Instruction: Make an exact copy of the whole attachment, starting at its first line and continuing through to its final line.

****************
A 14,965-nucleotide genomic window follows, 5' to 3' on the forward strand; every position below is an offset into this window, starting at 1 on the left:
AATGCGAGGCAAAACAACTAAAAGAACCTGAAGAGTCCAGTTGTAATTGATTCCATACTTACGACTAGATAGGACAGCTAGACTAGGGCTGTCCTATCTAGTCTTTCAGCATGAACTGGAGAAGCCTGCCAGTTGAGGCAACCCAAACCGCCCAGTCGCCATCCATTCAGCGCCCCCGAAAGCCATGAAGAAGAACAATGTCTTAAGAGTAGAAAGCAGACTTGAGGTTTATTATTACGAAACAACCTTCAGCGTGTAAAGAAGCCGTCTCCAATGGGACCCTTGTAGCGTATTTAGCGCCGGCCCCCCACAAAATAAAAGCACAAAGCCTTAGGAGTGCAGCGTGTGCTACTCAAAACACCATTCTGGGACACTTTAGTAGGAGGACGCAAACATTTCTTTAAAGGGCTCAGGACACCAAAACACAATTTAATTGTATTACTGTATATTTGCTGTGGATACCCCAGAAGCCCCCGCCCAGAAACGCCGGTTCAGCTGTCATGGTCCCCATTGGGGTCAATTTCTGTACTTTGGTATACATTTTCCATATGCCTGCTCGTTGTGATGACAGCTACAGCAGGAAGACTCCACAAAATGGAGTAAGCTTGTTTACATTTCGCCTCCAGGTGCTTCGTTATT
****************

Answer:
A 14,965-nucleotide genomic window follows, 5' to 3' on the forward strand; every position below is an offset into this window, starting at 1 on the left:
AATGCGAGGCAAAACAACTAAAAGAACCTGAAGAGTCCAGTTGTAATTGATTCCATACTTACGACTAGATAGGACAGCTAGACTAGGGCTGTCCTATCTAGTCTTTCAGCATGAACTGGAGAAGCCTGCCAGTTGAGGCAACCCAAACCGCCCAGTCGCCATCCATTCAGCGCCCCCGAAAGCCATGAAGAAGAACAATGTCTTAAGAGTAGAAAGCAGACTTGAGGTTTATTATTACGAAACAACCTTCAGCGTGTAAAGAAGCCGTCTCCAATGGGACCCTTGTAGCGTATTTAGCGCCGGCCCCCCACAAAATAAAAGCACAAAGCCTTAGGAGTGCAGCGTGTGCTACTCAAAACACCATTCTGGGACACTTTAGTAGGAGGACGCAAACATTTCTTTAAAGGGCTCAGGACACCAAAACACAATTTAATTGTATTACTGTATATTTGCTGTGGATACCCCAGAAGCCCCCGCCCAGAAACGCCGGTTCAGCTGTCATGGTCCCCATTGGGGTCAATTTCTGTACTTTGGTATACATTTTCCATATGCCTGCTCGTTGTGATGACAGCTACAGCAGGAAGACTCCACAAAATGGAGTAAGCTTGTTTACATTTCGCCTCCAGGTGCTTCGTTATT